The main change we had to make was to move the GSB measure from a rigid boundary assessment to a point weighted system. The 2012 system was too restrictive and did not take into account various methods of teaching and individual style. It was a one size fits all model. For example, every element in the Silver and Bronze Award had to be met before a Silver Award could be acheived but all of the Silver criteria was not suitable for all programmes of study and not suitable for all audiences and teaching practices. It would force the use of a resource or activity without justification and without care for the teaching and learning. Furthermore, the stepping stone system meant that if a course achieved all of the Silver and Gold criteria but not the underlying Bronze, then all of this work would not be recognised and the course deemed to be poor. All elements of a rigid criteria had to be met before proceeding onto recognition for the next award but this isn't a good use of technology.
The only way to address this would be by building the new system based on point weighted thresholds with criteria at each level being worth a different score. With the new system, you can pick and chose several items from the Silver category (since the criteria are all involved with a similar aspect of pedagogy including the provision of feedback, guidance and support) but it is up to you as a lecturer which activity you select. As long as you meet a couple of the criteria and have enough points from the Bronze category, then you are awarded a Silver Award and the delivery mechanism (such as means of feedback) will be flexible based upon your course and style. The other main plus of this system is that hard work will always be recognised. For example, if I miss the Bronze criteria at a 3 point award, I need to have two Silver activities (making up the missing 3 points) or three Gold activities (making up the missing 3 points) to make up the difference and take me over the boundary and gain the Bronze Award. It will also highlight areas of excellent practice, even if the rest of the award criteria has not been met and it will quickly show areas of a course to develop.
Engagement and usage
The pilot showed us that points from the criteria had to be directly connected engagement, not just the presence of a resource or activity. A big problem with the GSB 2012 system was that a good course could be built, met all of the criteria for several awards and then not be used. This meant the report could be tricked and the main purpose of using a VLE was null and void. For the next system, we had to make sure that the awards were connected to usage. Only higher usage courses can achieve a Silver and Gold.
YES/NO criteria check:
Instead of a simple Yes/No system to indicate whether a resource or activity exists, the next system needed to include a count of each type of resource and activity for a clearer picture of course usage and overall development over time. The first report was flawed in that it would indicate if a course contained a resource or activity but offered no details in regard to the number of resources or activities the course contained. A course containing 20 resources or 200 resources would obtain a 'Y' even though hugely disproportionate from each other. I originally decided on a Yes/No check with a threshold of 20 resources and activities instead of individually totalling each resource and activity type because it would take too long to manually count this items for every course.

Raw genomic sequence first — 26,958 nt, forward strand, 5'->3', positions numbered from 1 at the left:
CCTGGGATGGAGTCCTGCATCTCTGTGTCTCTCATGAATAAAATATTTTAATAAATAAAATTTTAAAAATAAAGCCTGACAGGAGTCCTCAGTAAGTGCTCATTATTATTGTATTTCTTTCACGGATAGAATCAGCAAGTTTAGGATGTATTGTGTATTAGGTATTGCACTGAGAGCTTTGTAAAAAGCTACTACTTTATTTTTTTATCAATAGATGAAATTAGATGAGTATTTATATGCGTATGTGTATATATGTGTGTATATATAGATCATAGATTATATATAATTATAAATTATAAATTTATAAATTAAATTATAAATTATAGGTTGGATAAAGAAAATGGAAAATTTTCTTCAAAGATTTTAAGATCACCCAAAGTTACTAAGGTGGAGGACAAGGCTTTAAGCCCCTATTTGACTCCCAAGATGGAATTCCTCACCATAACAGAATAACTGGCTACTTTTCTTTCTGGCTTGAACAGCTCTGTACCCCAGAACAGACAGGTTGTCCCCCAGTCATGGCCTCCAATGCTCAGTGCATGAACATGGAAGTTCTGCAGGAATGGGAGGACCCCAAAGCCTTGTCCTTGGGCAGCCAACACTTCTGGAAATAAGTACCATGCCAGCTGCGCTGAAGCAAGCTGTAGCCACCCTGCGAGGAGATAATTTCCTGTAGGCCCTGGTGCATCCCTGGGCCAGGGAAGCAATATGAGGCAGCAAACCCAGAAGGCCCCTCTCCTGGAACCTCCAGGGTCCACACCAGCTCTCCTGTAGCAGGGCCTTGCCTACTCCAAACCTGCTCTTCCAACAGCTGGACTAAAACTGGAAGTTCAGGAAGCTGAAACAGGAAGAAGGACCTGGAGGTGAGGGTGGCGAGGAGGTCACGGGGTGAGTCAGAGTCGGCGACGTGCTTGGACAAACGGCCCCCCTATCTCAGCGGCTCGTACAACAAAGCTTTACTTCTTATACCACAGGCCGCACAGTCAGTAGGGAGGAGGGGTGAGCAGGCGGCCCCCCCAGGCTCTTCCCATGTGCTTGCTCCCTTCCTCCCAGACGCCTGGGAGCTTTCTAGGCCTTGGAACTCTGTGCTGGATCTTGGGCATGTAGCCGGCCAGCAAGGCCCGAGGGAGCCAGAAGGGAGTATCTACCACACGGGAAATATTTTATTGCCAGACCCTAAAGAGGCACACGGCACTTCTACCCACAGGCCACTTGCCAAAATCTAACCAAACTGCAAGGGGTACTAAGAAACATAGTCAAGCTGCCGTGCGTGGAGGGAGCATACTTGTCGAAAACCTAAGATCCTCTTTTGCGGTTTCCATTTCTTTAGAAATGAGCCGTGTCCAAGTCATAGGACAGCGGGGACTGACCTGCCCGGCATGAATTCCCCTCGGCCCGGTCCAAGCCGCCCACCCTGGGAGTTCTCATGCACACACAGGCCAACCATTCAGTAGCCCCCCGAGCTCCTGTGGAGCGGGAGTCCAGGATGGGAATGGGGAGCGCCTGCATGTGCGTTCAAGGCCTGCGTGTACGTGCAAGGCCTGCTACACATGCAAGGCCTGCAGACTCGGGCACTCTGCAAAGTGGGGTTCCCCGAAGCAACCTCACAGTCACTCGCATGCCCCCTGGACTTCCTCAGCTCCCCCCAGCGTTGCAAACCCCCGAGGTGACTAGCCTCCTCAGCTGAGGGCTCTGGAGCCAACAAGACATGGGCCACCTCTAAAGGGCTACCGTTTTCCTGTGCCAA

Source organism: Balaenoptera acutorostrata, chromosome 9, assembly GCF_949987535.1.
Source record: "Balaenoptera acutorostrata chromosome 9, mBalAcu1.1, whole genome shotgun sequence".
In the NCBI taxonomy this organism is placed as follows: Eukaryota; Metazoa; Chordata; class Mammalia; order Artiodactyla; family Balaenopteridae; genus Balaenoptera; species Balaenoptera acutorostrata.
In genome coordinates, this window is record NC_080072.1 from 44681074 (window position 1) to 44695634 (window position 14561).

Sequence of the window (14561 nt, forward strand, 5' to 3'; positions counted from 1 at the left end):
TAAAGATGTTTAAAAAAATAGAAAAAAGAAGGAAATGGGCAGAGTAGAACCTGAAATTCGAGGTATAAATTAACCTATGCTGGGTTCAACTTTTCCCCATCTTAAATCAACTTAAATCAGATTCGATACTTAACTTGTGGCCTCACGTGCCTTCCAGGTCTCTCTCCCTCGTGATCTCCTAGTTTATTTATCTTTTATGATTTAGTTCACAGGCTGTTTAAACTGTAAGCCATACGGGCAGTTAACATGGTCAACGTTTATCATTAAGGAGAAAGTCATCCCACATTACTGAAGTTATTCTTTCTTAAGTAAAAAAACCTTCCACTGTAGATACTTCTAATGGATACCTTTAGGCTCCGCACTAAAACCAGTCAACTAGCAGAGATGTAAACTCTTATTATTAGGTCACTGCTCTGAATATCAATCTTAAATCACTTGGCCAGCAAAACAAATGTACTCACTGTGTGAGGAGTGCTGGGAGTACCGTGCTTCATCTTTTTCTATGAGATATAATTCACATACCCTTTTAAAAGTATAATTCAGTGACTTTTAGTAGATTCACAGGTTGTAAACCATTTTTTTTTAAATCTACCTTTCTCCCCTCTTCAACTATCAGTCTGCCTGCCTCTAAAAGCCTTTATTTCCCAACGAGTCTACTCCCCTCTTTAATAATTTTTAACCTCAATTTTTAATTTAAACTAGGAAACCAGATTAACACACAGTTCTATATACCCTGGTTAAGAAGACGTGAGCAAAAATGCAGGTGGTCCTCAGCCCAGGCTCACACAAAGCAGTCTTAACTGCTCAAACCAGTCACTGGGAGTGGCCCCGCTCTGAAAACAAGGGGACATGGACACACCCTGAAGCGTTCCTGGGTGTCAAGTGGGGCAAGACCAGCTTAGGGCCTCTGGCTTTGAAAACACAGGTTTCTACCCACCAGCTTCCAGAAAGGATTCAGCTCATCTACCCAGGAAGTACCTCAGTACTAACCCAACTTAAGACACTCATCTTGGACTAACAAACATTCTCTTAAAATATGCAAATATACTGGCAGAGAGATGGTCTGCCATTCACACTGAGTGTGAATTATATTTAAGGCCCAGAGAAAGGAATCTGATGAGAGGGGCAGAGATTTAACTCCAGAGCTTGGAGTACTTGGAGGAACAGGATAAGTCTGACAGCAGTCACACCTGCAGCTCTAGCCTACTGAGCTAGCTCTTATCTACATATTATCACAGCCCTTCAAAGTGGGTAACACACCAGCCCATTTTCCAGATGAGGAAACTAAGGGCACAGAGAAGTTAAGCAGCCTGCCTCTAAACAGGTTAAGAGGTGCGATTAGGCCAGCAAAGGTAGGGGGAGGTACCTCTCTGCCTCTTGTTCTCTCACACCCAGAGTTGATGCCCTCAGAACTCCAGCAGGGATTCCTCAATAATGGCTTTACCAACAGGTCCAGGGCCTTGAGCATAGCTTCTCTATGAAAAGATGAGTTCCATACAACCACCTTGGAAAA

Checking the quality of all courses took approximately 6 weeks of solid work. It was a long and repetitive process, prone to user error and by the time we gathered the data, it was already out of date. We needed another solution for the next pilot.
The manual checking process was continuously hampered by irrelevant data (in the form of empty courses) coming in from MIS. This also meant that we could not quickly identify whether a course was actually being used by a lecturer. Sometimes lecturers were missing from the course and we could not offer any support. We therefore had to look at changing the data that came into Moodle for the next GSB system.
Removal of Certificate Award items and re-structure of Bronze criteria:
From the trial, we also realised that some of the information that we deemed as necessary for students to know about, could be centralised on open access Moodle courses, saving replication of information and providing better facilities for keeping the information up to date. It enabled us to look about our working practices and increase overall efficiency.
Following on from research for other emerging GSB award systems, feedback from students and due to the removal of the Certificate Award, the Bronze criteria needed to be the minimum standard we expect to see on a course in order to provide clear information to students, up to date resources containing context for self-study and revision, tied in with a consistent structure for navigation. There are a few clearly defined resources that we expect to see in a course such as a scheme of work.
We removed an item or two from the Silver Award criteria and added a few more. Resources or activities that provided summative and/or formative feedback (including self-assessments or anti plagiarism tools for developing research skills), tracking, student voice feedback, interactive multimedia SCORMS, Functional Skills, Employability or PLTS strand mapping (promoting differentiation) are now contained in the Silver criteria. The new Silver Award contains greater emphasis on resources that enable students to interact with Moodle in order to develop their understanding in some form and gain information about how to develop in their learning.
We included activities that promote peer/group work or activities that are interactive, increase independence and overall engagement.